Car seats:Buying new or second hand – insights

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#CarseatFullstop. Every child. Every time. No matter what.



I have joined the CarseatFullStop campaign this year to raise awareness, on the importance of child safety seats in every child under the age of 10/12. I am sure you are already convinced of purchasing your car safety seat if you are reading this.

Buying a car seat, whether new or second hand is the best investment you will ever make for your family. Since 1 May 2015, South African law states that all children under three years old need to be strapped into a car seat when travelling in a car.In a most recent study released by the AA, says that only 7% of children in South Africa are strapped in, so there is plenty to be done with regards to awareness.

With the laws changing to make car seats legally compulsory, there is a growing trend of purchasing a car seat second hand.  Whether you are buying a new or a second hand car seat, consider it a worthy investment for your family.

So what do you need to look out for ?

While I was pregnant, we went about researching car seats and tossed between a brand new car seat vs buying a second hand car seat. These are the things we considered before making our decision new vs used:

Enhanced safety and innovations: Manufacturing companies of the car seats are continuously working on improving design and safety of car seats. Materials used are being improved as well as the look and feel.  Another good fact to know is,  the warranty period and if it is used, the balance on the warranty. Used Car seats may not have installation and care instructions which are imperative for proper installation and care.

Car seat history: This one is especially for the people buying online sites and from strangers.The fundamental reason buying second hand seats is dangerous is because there is no way to be 100% sure of where it comes from and that it hasn’t been in an accident.

Most car seats have to be replaced if they are in an accident, even if there was no child in it. It is imperative to know the history of your car seat. Second hand car seats, that were involved in accidents may not be structurally perfect. Look out for worn out harnesses as red flag on a second hand car seat, as well as check the plastic base for any signs of stress or cracking – this only happens if the seat is in an accident as that would make it unsafe.

Cleanliness:  You should never buy a car seat that doesn’t come with a user manual that give instructions on installation and cleaning. Used car seats usually have spill and scuff marks.

Okay, so now that you have decided between new or used, there is still more information to consider on which type of Car seat you will actually purchase listed below:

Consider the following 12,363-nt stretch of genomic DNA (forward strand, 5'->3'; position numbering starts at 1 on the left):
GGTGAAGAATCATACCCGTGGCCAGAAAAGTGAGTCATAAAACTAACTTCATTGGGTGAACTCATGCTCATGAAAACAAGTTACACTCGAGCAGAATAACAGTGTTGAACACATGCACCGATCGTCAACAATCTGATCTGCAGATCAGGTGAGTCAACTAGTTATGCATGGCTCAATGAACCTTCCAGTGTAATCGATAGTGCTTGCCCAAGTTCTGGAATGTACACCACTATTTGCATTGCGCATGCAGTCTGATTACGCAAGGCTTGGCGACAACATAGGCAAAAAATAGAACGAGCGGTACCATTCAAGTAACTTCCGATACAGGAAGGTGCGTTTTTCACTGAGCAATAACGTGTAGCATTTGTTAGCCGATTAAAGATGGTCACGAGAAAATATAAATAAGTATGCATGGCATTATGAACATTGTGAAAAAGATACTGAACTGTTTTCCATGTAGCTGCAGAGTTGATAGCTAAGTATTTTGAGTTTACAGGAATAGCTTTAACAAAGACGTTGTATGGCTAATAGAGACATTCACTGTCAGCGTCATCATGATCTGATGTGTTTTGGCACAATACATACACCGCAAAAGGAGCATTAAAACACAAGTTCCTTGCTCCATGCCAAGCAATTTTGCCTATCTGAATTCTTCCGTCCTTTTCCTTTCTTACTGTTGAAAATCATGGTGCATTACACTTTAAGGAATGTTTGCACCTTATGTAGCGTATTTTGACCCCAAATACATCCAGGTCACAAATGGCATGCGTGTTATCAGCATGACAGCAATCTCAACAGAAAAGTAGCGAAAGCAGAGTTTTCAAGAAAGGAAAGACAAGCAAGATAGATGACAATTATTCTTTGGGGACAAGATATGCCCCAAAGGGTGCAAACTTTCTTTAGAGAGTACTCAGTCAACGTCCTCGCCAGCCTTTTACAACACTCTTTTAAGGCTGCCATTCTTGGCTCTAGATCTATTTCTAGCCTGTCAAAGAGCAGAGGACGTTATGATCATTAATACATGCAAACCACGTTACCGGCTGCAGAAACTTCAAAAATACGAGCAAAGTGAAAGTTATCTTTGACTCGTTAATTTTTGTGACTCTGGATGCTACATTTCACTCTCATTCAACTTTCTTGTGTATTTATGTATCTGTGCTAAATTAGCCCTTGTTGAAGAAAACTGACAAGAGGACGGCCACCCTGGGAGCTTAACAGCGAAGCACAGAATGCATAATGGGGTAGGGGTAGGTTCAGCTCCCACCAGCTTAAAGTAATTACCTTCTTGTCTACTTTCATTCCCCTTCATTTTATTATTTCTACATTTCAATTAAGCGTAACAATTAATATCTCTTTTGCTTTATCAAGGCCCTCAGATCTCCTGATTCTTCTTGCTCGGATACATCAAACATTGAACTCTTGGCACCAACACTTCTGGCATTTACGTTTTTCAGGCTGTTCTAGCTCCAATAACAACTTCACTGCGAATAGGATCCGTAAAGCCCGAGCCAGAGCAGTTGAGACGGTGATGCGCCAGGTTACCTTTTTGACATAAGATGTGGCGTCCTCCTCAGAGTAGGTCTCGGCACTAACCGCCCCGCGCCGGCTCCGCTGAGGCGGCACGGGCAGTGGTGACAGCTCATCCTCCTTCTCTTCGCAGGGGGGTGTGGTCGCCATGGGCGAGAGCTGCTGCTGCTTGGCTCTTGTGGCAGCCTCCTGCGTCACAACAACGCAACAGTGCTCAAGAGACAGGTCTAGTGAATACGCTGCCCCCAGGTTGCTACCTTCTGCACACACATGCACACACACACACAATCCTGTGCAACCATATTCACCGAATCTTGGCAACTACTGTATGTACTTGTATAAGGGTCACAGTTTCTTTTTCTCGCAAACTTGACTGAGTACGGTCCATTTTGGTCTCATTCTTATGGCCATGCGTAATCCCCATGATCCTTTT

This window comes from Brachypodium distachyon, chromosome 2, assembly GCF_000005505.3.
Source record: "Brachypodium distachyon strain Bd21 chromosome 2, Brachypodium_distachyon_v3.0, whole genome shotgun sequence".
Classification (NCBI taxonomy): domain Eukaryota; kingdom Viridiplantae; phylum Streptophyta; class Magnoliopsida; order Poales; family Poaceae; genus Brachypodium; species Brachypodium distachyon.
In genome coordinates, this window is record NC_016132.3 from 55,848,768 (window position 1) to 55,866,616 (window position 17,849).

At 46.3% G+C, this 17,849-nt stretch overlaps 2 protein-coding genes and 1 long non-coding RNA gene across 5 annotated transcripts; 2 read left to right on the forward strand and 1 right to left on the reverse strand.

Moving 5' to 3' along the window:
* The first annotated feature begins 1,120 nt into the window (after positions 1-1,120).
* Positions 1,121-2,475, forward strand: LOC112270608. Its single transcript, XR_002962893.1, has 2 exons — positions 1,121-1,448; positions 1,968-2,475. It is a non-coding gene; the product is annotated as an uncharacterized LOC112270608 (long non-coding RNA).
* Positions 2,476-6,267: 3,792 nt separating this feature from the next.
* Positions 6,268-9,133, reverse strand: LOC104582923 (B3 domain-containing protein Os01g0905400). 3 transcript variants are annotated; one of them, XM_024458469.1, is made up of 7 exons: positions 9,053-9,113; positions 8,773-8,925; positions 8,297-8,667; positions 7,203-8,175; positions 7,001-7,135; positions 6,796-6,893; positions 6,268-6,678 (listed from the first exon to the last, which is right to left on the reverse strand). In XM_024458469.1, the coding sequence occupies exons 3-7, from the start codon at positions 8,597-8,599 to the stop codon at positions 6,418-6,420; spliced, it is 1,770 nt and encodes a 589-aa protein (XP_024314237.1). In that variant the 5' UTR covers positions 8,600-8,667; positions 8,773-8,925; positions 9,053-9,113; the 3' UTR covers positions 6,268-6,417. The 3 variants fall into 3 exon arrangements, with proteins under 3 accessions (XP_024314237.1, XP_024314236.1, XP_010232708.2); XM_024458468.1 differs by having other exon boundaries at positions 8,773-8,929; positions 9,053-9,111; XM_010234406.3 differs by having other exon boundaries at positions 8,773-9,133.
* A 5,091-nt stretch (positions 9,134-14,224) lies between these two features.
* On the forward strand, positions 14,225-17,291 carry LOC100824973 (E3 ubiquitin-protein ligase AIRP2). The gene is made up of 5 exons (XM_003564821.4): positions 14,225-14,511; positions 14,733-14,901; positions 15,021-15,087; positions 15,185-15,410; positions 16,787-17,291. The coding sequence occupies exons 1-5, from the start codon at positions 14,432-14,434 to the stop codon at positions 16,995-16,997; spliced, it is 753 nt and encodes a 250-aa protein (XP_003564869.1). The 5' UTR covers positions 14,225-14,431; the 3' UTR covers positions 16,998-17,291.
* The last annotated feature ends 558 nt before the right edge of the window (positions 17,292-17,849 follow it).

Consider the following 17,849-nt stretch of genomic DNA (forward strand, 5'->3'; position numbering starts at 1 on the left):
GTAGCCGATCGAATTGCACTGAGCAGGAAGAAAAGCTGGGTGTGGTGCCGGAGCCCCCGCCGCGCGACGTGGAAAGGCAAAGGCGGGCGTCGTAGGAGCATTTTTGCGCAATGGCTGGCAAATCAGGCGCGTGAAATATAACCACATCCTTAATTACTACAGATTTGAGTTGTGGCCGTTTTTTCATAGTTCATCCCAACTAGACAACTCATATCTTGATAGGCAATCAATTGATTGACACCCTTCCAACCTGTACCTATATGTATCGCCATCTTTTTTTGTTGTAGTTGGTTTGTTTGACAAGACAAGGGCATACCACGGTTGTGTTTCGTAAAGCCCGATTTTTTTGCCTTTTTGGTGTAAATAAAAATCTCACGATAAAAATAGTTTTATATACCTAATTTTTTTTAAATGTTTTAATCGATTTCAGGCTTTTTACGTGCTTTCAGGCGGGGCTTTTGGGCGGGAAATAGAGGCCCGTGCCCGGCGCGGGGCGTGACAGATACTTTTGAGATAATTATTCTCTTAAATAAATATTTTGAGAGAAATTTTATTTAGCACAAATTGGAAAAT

• A baby needs to be in a rear-facing infant seat until they are 13kgs or their head is more than 1 inch from the top of the seat back. This is usually around 1 year’s old.
  •  You should never ever forward-face a child under 13kgs or 1 year’s old.
  • A child should be rear-facing for as long as their car seat (and your finances) allows.
  • If at all possible, you should invest in a car seat that can rear-face until at least 18kgs (between 3 and 4 years old).
  • You can currently purchase one approved car seat in South Africa that allows for rear-facing up to 25kgs, which is between 4 and 6 years old.
  • Once a child outgrows the 5-point harness toddler seat, they should be moved to a full back booster seat with side impact protection until they are over 1.5m tall or over 36kgs (you need to ensure that the car seat you buy allows for this).
  • An incorrectly installed car seat is NOT safe. Always follow the installation instructions in the car seat manual.
  • ISOfix is NOT safer than a car seat that is properly installed with a seat belt.
  • ISOfix is said to be safer only because of the high chance of a person installing a car seat incorrectly.
  • The car seat harness should not be twisted at any point when fastened. The twists compromise the ability of the harness to properly and evenly “catch” and support the body in a crash.
  • A car seat harness is only tight enough when you cannot pinch the fabric of the belt between your fingers at all. You should not be able to get more than 2 fingers beneath the harness and your child’s collarbone.
  • A bulky jacket, jersey or blanket underneath the car seat harness can create a lot of slack between the harness and your child when the force from the crash compresses the material. This can lead to your child being ejected. You should rather place the blanket or jacket over the child once they are secured in the harness.
  • Unless an aftermarket product has been crash tested with a car seat, it could stop the seat from functioning as it is designed. Belt positioners, additional covers, inserts, neck pillows, restraints of ANY kind. There are some accessories that HAVE been crash tested, they will be branded with a reputable car seat company’s name.



Mr Sofeke in his Ferrari Carseat

Mr Sofeke in his Ferrari Car seat


#CarseatFullstop supports South African NPO Wheel Well, in Joburg, and encourages
people to donate the seats their kids have outgrown. Wheel Well collects seats that people no longer use. They check them to ensure they are safe, and safely repair and clean those that can be reused or responsibly dispose of those that cannot. Those seats are then gotten to those in need for an affordable donation.


car seat

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